China’s Navy Seizes U.S. Underwater Drone in Front of American Crew; Pentagon Demands It Back

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The Pentagon is demanding that China return an “unlawfully seized” underwater drone after a Chinese warship took the device from waters near a US oceanographic vessel.

USNS Bowditch (T-AGS 62) is shown Jan. 22, 2013, during an effort to safely recover the minesweeper USS Guardian, which had run aground off the Philippines. (Credit: U.S. Navy / Aircrewman Tactical Helicopters 3rd Class Geoffrey Trundell)

USNS Bowditch (T-AGS 62) is shown Jan. 22, 2013, during an effort to safely recover the minesweeper USS Guardian, which had run aground off the Philippines. (Credit: U.S. Navy / Aircrewman Tactical Helicopters 3rd Class Geoffrey Trundell)

“We call upon China to return our UUV immediately, and to comply with all of its obligations under international law,” Pentagon press secretary Peter Cook said in a statement, using the abbreviation for “unmanned underwater vehicle.”

In the latest encounter in international waters in the South China Sea region, the USNS Bowditch was sailing about 100 miles off the Philippine port at Subic Bay when the incident occurred, according to the official.

Bowditch had stopped in the water to pick up two underwater drones. At that point a Chinese naval ship that had been shadowing the Bowditch put a small boat into the water. That small boat came up alongside and the Chinese crew took one of the drones.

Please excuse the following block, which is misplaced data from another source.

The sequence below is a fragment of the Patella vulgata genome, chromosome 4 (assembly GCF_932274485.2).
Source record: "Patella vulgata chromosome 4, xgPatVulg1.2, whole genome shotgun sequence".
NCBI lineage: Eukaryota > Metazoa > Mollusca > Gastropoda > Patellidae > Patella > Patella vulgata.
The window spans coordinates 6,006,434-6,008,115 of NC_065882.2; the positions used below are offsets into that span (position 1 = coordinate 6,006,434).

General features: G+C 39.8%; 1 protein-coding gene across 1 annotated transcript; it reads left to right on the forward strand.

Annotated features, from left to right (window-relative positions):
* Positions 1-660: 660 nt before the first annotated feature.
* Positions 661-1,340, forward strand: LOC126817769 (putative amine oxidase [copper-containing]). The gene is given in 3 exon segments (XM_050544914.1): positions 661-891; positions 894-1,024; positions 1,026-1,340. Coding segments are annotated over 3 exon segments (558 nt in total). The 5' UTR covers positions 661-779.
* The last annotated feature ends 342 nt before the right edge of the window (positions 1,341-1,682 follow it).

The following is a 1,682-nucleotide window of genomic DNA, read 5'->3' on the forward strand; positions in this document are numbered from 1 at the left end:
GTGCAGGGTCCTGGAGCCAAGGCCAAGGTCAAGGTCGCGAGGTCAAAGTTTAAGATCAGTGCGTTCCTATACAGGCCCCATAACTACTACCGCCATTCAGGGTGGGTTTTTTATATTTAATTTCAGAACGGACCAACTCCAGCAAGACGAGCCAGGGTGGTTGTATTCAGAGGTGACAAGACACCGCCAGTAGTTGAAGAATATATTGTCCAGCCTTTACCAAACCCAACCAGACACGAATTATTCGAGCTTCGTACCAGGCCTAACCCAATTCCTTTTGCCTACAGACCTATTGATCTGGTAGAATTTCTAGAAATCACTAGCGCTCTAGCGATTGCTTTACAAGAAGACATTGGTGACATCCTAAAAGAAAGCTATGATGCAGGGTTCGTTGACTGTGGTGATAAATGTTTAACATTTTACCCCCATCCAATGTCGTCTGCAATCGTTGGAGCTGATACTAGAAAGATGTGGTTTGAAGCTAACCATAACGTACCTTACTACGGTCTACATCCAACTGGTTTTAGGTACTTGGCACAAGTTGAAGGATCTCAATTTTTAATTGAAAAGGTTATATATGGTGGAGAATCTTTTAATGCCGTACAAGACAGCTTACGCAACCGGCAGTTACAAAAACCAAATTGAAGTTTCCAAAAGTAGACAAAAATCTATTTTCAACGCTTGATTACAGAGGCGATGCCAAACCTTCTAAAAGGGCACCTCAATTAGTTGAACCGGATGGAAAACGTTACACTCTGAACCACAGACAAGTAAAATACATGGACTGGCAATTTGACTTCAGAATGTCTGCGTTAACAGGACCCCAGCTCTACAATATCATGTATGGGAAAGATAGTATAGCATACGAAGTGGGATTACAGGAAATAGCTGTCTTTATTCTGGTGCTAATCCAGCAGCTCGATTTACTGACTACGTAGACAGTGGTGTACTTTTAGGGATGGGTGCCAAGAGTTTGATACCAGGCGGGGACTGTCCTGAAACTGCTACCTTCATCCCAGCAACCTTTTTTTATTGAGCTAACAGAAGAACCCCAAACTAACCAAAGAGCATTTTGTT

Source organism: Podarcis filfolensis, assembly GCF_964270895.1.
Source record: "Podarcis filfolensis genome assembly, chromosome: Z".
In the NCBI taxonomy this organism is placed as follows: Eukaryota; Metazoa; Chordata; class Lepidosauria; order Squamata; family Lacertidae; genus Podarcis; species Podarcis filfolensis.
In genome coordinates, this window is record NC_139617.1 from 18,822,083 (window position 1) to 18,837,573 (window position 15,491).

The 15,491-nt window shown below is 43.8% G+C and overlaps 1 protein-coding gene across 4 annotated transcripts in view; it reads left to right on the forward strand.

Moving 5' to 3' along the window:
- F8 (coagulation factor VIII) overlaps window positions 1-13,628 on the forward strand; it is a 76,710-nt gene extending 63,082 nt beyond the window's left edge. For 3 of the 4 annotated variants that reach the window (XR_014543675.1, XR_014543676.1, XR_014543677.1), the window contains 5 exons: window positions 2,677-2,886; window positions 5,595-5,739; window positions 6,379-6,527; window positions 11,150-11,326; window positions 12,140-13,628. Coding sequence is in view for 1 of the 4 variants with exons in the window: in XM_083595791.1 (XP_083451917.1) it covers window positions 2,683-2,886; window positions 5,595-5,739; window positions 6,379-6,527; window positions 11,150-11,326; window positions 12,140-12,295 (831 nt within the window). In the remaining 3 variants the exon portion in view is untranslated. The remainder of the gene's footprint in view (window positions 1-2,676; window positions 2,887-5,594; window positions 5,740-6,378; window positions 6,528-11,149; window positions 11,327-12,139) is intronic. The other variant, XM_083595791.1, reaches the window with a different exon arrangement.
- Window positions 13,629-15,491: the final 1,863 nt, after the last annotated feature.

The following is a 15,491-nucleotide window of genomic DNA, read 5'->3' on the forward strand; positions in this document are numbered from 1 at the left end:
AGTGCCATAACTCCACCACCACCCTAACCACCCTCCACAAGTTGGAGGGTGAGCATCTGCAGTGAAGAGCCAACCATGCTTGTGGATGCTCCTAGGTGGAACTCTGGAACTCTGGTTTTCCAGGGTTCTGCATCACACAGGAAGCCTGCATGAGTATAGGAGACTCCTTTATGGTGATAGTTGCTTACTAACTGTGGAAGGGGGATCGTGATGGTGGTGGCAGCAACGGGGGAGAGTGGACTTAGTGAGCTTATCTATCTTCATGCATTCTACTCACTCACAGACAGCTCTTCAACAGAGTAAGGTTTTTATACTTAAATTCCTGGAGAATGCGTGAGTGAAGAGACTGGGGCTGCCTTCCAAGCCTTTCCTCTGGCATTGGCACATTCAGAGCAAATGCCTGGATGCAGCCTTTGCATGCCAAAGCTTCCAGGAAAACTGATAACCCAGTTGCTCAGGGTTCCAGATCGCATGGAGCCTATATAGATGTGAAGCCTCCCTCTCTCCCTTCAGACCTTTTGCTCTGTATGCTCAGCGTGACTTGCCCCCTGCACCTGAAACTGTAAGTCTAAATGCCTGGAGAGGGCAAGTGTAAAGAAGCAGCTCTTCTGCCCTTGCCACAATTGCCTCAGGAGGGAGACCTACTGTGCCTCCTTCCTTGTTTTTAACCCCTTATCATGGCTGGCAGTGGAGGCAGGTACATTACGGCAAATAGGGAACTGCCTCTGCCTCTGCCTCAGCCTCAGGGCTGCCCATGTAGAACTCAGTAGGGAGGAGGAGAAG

The US got no answer from the Chinese on the radio when it said the drone was American property, the official said.

As they turned away, the Chinese did come up on the radio and indicated they were returning to their own operations.

US oceanographic research vessels are often followed in the water under the assumption they are spying. In this case, however, the drone was simply measuring ocean conditions, the official said.

Although it’s unclear what the motivation was for the Chinese, the seizing of the drone comes on the heels of other provocative incidents that have happened since President-elect Donald Trump received a congratulatory call with Taiwan’s President, a violation of the US’s agreement with China’s “One China policy”. China publicly voiced their disapproval of that incident and contacted the White House at the time.

An oceanographer from the Naval Oceanographic Office, right, establishes a satellite connection before launching a seaglider unmanned underwater vessel from the Military Sealift Command oceanographic survey ship USNS Henson on March 24, 2010. (Credit: U.S. Navy / Petty Officer 2nd Class Lily Daniels)

An oceanographer from the Naval Oceanographic Office, right, establishes a satellite connection before launching a seaglider unmanned underwater vessel from the Military Sealift Command oceanographic survey ship USNS Henson on March 24, 2010. (Credit: U.S. Navy / Petty Officer 2nd Class Lily Daniels)